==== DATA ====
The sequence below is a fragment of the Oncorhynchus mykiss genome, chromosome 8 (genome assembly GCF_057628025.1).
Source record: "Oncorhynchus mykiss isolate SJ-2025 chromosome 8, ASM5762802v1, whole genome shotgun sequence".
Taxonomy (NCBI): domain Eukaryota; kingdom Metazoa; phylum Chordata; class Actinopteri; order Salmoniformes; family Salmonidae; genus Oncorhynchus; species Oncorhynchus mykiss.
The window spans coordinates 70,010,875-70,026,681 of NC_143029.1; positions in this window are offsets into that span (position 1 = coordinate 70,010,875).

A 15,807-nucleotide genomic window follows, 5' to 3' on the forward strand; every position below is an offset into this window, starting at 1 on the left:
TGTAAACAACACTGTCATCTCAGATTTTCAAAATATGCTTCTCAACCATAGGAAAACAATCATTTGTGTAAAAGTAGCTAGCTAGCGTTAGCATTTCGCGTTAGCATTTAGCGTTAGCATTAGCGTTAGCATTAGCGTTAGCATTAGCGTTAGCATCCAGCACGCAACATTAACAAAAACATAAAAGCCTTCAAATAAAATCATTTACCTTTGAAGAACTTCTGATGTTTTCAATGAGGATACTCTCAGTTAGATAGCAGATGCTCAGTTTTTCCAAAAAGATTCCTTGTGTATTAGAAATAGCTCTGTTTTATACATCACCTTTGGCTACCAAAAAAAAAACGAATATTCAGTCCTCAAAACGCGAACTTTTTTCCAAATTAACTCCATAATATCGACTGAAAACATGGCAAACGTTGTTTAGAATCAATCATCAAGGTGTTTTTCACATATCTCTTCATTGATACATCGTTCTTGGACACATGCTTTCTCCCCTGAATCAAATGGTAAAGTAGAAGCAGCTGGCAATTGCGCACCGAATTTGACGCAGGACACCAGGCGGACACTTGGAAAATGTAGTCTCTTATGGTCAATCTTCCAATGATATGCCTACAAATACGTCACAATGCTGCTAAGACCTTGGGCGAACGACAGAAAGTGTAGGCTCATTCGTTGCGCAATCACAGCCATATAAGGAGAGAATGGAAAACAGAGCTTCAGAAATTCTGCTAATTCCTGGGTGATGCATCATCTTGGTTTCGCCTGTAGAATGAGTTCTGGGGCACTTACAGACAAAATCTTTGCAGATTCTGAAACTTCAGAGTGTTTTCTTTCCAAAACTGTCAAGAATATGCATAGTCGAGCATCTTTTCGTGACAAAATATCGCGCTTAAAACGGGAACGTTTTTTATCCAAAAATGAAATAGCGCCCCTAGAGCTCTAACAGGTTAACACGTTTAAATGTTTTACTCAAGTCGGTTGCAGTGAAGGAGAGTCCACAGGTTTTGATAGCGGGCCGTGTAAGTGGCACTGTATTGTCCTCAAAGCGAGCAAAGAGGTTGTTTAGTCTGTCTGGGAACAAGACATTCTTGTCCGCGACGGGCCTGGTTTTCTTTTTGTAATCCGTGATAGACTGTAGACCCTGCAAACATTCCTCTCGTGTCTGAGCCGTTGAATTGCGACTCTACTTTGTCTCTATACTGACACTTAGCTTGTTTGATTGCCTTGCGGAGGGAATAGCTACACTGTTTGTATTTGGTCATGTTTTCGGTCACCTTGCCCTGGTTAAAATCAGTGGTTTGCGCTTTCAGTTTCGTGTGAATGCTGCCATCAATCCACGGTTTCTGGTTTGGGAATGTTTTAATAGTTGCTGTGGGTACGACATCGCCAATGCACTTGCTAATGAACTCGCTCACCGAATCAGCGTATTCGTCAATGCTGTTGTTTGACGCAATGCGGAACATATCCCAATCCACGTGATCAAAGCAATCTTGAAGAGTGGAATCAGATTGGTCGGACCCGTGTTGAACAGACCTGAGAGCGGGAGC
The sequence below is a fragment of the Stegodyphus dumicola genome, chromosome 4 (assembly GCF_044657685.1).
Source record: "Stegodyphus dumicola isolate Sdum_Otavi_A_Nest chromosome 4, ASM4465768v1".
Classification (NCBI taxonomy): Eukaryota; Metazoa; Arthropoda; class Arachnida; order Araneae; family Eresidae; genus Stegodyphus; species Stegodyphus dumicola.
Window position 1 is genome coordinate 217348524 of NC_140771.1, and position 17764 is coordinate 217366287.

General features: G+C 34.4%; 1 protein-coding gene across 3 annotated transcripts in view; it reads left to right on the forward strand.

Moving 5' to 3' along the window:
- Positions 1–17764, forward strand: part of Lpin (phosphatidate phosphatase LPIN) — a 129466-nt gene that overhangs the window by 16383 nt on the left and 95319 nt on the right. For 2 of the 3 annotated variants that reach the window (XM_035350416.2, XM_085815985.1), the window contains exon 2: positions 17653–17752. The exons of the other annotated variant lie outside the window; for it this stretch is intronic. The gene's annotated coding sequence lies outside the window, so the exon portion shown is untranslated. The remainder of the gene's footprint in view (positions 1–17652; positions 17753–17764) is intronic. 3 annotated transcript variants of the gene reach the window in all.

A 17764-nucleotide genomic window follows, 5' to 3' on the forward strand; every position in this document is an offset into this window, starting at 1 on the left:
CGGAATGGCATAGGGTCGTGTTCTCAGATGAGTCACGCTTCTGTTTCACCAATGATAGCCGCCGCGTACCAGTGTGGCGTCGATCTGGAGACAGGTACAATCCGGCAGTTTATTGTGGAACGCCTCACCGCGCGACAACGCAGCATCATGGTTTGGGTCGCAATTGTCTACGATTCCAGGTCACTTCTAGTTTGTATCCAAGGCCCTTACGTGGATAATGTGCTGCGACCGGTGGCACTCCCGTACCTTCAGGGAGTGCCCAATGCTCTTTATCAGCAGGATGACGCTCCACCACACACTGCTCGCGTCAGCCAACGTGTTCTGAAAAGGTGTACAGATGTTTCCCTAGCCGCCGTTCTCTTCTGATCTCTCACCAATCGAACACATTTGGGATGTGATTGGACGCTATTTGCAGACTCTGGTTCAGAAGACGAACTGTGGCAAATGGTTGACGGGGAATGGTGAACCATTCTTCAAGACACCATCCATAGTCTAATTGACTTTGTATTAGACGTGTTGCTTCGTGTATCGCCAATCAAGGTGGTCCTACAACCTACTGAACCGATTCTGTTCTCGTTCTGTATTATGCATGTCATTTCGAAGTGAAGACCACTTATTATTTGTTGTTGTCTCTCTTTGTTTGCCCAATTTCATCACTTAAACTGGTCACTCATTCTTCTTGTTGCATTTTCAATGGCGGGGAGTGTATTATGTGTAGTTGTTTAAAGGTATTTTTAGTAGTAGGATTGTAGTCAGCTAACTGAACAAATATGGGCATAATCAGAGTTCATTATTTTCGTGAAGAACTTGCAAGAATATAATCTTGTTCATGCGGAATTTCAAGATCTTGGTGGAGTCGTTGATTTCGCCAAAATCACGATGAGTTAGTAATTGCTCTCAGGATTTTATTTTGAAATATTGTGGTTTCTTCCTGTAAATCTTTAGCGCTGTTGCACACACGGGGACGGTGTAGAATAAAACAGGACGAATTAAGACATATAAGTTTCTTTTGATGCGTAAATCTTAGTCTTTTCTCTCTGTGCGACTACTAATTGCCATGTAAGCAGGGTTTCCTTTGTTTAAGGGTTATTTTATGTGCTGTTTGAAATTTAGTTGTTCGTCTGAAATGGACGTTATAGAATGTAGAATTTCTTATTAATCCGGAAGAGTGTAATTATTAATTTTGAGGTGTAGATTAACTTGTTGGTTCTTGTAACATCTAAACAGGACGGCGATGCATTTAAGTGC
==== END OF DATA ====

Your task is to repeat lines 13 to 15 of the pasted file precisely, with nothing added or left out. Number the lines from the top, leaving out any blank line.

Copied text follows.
- Positions 1–17764, forward strand: part of Lpin (phosphatidate phosphatase LPIN) — a 129466-nt gene that overhangs the window by 16383 nt on the left and 95319 nt on the right. For 2 of the 3 annotated variants that reach the window (XM_035350416.2, XM_085815985.1), the window contains exon 2: positions 17653–17752. The exons of the other annotated variant lie outside the window; for it this stretch is intronic. The gene's annotated coding sequence lies outside the window, so the exon portion shown is untranslated. The remainder of the gene's footprint in view (positions 1–17652; positions 17753–17764) is intronic. 3 annotated transcript variants of the gene reach the window in all.

A 17764-nucleotide genomic window follows, 5' to 3' on the forward strand; every position in this document is an offset into this window, starting at 1 on the left:
CGGAATGGCATAGGGTCGTGTTCTCAGATGAGTCACGCTTCTGTTTCACCAATGATAGCCGCCGCGTACCAGTGTGGCGTCGATCTGGAGACAGGTACAATCCGGCAGTTTATTGTGGAACGCCTCACCGCGCGACAACGCAGCATCATGGTTTGGGTCGCAATTGTCTACGATTCCAGGTCACTTCTAGTTTGTATCCAAGGCCCTTACGTGGATAATGTGCTGCGACCGGTGGCACTCCCGTACCTTCAGGGAGTGCCCAATGCTCTTTATCAGCAGGATGACGCTCCACCACACACTGCTCGCGTCAGCCAACGTGTTCTGAAAAGGTGTACAGATGTTTCCCTAGCCGCCGTTCTCTTCTGATCTCTCACCAATCGAACACATTTGGGATGTGATTGGACGCTATTTGCAGACTCTGGTTCAGAAGACGAACTGTGGCAAATGGTTGACGGGGAATGGTGAACCATTCTTCAAGACACCATCCATAGTCTAATTGACTTTGTATTAGACGTGTTGCTTCGTGTATCGCCAATCAAGGTGGTCCTACAACCTACTGAACCGATTCTGTTCTCGTTCTGTATTATGCATGTCATTTCGAAGTGAAGACCACTTATTATTTGTTGTTGTCTCTCTTTGTTTGCCCAATTTCATCACTTAAACTGGTCACTCATTCTTCTTGTTGCATTTTCAATGGCGGGGAGTGTATTATGTGTAGTTGTTTAAAGGTATTTTTAGTAGTAGGATTGTAGTCAGCTAACTGAACAAATATGGGCATAATCAGAGTTCATTATTTTCGTGAAGAACTTGCAAGAATATAATCTTGTTCATGCGGAATTTCAAGATCTTGGTGGAGTCGTTGATTTCGCCAAAATCACGATGAGTTAGTAATTGCTCTCAGGATTTTATTTTGAAATATTGTGGTTTCTTCCTGTAAATCTTTAGCGCTGTTGCACACACGGGGACGGTGTAGAATAAAACAGGACGAATTAAGACATATAAGTTTCTTTTGATGCGTAAATCTTAGTCTTTTCTCTCTGTGCGACTACTAATTGCCATGTAAGCAGGGTTTCCTTTGTTTAAGGGTTATTTTATGTGCTGTTTGAAATTTAGTTGTTCGTCTGAAATGGACGTTATAGAATGTAGAATTTCTTATTAATCCGGAAGAGTGTAATTATTAATTTTGAGGTGTAGATTAACTTGTTGGTTCTTGTAACATCTAAACAGGACGGCGATGCATTTAAGTGC